(Marketingmagazine.com.my) – There have been numerous stories of Malaysian women falling prey to the “lover with a European name, exacting bags of money from them.
Figures of millions (in total) have been quoted. And yet more fall into the “love trap” almost on a daily basis. These women “never learn” should be the tag line.
While little can be done to recover the lost loot, perhaps something can be done about misleading ads online. At least that’s what the authorities are trying to do.
The Communications and Multimedia Content Forum of Malaysia (CMCF) has imposed new rules to stop the display of misleading online ads.
Mostly the ads relate to “slimming products” consumed orally or used physically.
Now under the Content Code, advertisements for slimming products have been banned online. This comes following a deluge of complaints from consumers and concerned parties that the products do not deliver as claimed in the ads.
Designated in March 2001 under the Communications and Multimedia Act 1998, the CMCF operates a complaints bureau which handles grievances from consumers and industry members on matters relating to content over the electronic media.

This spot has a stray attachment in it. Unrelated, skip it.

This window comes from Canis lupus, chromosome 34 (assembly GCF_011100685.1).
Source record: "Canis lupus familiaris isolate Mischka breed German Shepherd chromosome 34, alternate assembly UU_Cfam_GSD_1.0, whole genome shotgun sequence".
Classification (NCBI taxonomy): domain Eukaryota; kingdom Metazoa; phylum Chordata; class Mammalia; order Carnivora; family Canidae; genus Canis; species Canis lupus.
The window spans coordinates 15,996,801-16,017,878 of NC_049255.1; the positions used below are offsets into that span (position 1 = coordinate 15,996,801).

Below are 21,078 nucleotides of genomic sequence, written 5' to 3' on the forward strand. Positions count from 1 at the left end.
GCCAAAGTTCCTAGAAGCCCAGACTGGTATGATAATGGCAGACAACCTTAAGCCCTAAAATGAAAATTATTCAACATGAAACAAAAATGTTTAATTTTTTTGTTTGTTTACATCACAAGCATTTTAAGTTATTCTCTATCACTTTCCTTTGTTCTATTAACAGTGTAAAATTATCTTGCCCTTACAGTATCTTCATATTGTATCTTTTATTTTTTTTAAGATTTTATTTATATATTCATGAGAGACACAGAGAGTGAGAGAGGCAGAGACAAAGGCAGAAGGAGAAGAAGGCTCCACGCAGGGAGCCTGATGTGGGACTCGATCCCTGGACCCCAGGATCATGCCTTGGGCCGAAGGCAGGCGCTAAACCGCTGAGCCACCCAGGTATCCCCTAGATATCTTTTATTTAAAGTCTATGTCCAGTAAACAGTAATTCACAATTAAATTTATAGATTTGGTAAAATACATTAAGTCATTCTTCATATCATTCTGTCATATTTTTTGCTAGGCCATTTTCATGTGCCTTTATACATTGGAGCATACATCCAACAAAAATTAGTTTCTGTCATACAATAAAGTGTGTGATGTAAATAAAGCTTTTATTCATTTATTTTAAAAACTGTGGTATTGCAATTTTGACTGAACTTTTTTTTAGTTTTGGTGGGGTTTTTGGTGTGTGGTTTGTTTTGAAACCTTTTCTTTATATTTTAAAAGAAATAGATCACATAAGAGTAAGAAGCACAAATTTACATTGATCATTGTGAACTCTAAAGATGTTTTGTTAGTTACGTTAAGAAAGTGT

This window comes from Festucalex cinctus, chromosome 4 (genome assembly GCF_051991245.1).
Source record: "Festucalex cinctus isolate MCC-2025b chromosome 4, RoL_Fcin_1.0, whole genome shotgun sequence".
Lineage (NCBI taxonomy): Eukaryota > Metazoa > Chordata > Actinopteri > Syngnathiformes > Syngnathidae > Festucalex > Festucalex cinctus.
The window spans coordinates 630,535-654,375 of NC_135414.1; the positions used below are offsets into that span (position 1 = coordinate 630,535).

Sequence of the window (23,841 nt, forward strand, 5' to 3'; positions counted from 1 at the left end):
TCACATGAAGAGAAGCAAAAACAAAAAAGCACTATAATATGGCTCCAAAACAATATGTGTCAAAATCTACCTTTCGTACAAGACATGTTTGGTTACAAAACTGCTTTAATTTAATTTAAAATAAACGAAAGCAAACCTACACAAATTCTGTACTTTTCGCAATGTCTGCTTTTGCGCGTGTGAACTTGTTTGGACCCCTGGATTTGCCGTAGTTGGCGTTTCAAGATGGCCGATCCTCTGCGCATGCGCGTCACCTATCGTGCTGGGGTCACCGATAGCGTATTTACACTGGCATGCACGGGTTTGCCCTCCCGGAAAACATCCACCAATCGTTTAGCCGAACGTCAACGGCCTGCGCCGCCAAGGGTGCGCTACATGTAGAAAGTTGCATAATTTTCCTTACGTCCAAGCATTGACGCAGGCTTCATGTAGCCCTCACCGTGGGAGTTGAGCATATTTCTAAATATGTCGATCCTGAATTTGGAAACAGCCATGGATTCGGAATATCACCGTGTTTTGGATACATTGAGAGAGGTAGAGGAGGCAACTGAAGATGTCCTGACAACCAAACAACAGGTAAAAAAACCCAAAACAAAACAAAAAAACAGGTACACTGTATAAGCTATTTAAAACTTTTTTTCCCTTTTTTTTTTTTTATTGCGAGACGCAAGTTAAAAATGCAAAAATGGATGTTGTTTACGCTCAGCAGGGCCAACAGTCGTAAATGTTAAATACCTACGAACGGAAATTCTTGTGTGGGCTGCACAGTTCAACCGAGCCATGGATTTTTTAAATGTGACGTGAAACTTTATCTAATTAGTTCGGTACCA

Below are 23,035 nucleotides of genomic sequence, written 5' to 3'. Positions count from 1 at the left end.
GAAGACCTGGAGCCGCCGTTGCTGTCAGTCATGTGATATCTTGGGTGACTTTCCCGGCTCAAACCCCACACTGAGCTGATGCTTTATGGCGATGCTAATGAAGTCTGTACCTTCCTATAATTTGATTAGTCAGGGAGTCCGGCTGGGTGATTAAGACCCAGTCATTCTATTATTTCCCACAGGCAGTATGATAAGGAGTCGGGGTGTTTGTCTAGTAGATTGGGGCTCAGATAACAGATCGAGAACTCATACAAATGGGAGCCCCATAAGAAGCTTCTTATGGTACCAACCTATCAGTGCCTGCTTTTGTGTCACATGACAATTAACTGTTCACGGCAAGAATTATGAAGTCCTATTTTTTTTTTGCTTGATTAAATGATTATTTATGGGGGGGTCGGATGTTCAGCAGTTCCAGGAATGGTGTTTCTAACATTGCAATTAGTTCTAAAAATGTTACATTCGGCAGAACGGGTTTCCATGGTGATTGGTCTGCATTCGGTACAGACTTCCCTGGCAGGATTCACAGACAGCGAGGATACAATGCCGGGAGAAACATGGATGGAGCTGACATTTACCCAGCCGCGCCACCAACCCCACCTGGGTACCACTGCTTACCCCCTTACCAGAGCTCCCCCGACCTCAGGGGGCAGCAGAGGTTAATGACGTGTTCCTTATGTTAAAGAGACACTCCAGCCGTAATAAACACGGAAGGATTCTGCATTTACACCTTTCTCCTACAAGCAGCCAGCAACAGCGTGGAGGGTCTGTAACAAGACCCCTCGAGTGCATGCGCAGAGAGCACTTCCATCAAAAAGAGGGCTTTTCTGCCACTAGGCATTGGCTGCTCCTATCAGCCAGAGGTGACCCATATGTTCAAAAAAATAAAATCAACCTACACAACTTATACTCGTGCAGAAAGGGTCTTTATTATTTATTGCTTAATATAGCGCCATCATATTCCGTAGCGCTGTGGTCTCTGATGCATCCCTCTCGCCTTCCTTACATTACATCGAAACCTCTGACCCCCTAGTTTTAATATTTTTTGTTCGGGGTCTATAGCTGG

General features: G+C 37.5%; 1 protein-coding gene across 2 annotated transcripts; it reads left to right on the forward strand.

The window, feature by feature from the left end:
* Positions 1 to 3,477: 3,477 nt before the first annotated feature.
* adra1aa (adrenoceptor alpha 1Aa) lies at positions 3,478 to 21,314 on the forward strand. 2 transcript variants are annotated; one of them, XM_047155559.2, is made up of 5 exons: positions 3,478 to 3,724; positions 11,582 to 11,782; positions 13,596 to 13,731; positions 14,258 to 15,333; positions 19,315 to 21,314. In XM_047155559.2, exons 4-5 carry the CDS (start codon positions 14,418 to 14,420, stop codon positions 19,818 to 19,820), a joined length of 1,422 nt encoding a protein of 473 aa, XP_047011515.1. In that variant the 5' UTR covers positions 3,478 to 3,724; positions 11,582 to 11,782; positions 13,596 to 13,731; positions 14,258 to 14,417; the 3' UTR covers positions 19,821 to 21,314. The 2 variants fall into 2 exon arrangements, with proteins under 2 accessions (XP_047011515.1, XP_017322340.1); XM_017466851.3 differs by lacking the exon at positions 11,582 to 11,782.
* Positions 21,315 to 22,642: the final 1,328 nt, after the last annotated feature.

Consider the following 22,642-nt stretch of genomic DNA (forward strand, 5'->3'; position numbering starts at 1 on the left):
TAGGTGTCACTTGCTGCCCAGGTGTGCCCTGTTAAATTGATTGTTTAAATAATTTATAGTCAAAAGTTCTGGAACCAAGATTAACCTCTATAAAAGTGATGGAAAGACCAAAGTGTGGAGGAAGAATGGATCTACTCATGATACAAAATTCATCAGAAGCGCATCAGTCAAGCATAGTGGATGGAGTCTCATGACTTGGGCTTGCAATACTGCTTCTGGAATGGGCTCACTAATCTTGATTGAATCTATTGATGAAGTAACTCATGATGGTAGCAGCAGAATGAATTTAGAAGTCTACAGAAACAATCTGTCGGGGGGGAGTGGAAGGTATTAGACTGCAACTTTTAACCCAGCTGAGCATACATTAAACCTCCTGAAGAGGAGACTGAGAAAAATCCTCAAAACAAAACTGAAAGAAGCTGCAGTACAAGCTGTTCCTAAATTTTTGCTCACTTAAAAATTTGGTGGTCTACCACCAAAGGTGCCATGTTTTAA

Joining in the fray have been a number of consumer groups who have called for increased and harsher penalties for misleading ads.
At present, those putting up misleading ads can be fined up to RM50,000. The call is for a deterrent jail term to be added as well.
Even the Association of Accredited Advertising Agents of Malaysia has backed stringent checks on such misleading ads.
Its President, Datuk Johnny Mun has been quoted as saying that advertisers hold customers’ safety and truthful advertising as primary concerns.
At present since supplements do not undergo the same stringent tests as medicines, false claims can be made, especially about slimming effects. Ads on Medicines come under the jurisdiction of Health Ministry’s Medicine Advertising Board.
Consumers are advised to download the CMCF’s guidelines from www.cmfc.my
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